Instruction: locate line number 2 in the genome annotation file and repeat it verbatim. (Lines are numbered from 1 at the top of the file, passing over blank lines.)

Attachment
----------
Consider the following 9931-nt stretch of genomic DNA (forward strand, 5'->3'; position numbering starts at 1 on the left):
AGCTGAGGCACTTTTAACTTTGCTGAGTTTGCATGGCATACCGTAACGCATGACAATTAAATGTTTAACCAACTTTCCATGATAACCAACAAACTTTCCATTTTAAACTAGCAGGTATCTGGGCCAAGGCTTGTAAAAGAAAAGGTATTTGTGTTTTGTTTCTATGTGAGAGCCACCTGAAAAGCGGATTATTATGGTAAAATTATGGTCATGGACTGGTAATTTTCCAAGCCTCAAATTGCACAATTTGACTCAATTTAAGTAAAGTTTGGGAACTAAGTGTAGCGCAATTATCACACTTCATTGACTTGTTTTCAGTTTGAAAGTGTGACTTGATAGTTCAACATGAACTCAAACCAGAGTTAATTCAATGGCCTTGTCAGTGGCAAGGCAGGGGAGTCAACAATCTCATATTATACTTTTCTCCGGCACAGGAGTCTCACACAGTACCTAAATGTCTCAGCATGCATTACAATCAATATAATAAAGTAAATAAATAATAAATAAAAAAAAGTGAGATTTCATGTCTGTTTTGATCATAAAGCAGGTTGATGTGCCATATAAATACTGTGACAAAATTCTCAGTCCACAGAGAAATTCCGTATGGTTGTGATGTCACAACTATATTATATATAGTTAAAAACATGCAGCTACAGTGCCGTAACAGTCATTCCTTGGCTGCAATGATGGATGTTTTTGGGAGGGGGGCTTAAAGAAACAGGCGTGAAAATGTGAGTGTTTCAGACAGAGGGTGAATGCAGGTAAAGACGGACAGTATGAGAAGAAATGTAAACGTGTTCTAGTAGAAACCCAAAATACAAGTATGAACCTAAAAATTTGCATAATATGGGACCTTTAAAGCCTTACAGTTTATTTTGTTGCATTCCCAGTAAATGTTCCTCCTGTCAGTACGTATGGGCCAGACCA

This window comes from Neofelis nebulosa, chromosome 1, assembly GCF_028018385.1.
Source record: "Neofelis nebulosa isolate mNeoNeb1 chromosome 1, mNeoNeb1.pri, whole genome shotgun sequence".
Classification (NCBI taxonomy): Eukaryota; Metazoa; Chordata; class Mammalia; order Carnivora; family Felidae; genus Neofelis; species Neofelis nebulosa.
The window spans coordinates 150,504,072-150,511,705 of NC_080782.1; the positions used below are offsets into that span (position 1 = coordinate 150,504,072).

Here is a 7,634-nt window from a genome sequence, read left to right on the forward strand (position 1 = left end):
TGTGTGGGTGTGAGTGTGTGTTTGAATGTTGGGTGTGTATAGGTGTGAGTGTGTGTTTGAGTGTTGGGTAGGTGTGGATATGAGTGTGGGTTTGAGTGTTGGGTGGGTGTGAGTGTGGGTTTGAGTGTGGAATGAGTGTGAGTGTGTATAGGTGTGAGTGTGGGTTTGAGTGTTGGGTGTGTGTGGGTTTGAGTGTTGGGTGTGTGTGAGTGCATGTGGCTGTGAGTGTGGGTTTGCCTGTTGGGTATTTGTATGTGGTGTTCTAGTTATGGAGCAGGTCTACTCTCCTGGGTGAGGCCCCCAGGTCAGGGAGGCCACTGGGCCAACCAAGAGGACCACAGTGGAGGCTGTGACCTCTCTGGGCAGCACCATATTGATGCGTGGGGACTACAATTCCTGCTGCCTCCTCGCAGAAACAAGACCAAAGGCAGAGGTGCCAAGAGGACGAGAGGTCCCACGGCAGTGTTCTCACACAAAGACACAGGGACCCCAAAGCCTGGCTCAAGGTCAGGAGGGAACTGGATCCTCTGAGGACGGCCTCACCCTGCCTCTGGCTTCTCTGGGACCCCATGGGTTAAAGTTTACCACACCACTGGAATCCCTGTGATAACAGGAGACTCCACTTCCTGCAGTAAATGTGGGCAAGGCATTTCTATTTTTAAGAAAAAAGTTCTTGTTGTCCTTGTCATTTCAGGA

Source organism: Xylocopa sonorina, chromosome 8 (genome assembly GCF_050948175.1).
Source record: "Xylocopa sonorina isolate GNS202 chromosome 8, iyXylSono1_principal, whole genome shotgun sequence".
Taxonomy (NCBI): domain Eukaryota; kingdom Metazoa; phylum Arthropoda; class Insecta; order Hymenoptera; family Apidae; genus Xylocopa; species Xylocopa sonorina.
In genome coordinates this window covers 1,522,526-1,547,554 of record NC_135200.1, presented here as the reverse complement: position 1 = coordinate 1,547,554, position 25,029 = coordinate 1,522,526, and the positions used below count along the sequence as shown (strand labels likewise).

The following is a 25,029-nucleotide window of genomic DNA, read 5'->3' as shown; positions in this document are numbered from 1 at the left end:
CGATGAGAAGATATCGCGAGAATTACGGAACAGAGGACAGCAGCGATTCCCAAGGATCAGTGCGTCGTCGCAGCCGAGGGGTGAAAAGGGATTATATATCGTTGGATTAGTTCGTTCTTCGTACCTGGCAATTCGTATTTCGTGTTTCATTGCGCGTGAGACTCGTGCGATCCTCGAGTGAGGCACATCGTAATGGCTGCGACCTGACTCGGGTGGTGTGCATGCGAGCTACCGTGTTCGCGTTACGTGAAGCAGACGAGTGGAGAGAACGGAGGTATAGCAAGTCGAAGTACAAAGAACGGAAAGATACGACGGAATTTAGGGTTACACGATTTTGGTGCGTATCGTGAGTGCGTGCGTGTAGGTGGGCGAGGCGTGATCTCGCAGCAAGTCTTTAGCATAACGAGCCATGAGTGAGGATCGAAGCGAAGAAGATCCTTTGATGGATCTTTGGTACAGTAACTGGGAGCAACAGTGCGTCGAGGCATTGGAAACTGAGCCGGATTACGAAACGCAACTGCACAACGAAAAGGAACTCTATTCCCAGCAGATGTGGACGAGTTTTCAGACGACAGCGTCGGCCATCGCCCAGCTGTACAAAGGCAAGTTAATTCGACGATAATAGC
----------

AGCTGAGGCACTTTTAACTTTGCTGAGTTTGCATGGCATACCGTAACGCATGACAATTAAATGTTTAACCAACTTTCCATGATAACCAACAAACTTTCCATTTTAAACTAGCAGGTATCTGGGCCAAGGCTTGTAAAAGAAAAGGTATTTGTGTTTTGTTTCTATGTGAGAGCCACCTGAAAAGCGGATTATTATGGTAAAATTATGGTCATGGACTGGTAATTTTCCAAGCCTCAAATTGCACAATTTGACTCAATTTAAGTAAAGTTTGGGAACTAAGTGTAGCGCAATTATCACACTTCATTGACTTGTTTTCAGTTTGAAAGTGTGACTTGATAGTTCAACATGAACTCAAACCAGAGTTAATTCAATGGCCTTGTCAGTGGCAAGGCAGGGGAGTCAACAATCTCATATTATACTTTTCTCCGGCACAGGAGTCTCACACAGTACCTAAATGTCTCAGCATGCATTACAATCAATATAATAAAGTAAATAAATAATAAATAAAAAAAAGTGAGATTTCATGTCTGTTTTGATCATAAAGCAGGTTGATGTGCCATATAAATACTGTGACAAAATTCTCAGTCCACAGAGAAATTCCGTATGGTTGTGATGTCACAACTATATTATATATAGTTAAAAACATGCAGCTACAGTGCCGTAACAGTCATTCCTTGGCTGCAATGATGGATGTTTTTGGGAGGGGGGCTTAAAGAAACAGGCGTGAAAATGTGAGTGTTTCAGACAGAGGGTGAATGCAGGTAAAGACGGACAGTATGAGAAGAAATGTAAACGTGTTCTAGTAGAAACCCAAAATACAAGTATGAACCTAAAAATTTGCATAATATGGGACCTTTAAAGCCTTACAGTTTATTTTGTTGCATTCCCAGTAAATGTTCCTCCTGTCAGTACGTATGGGCCAGACCA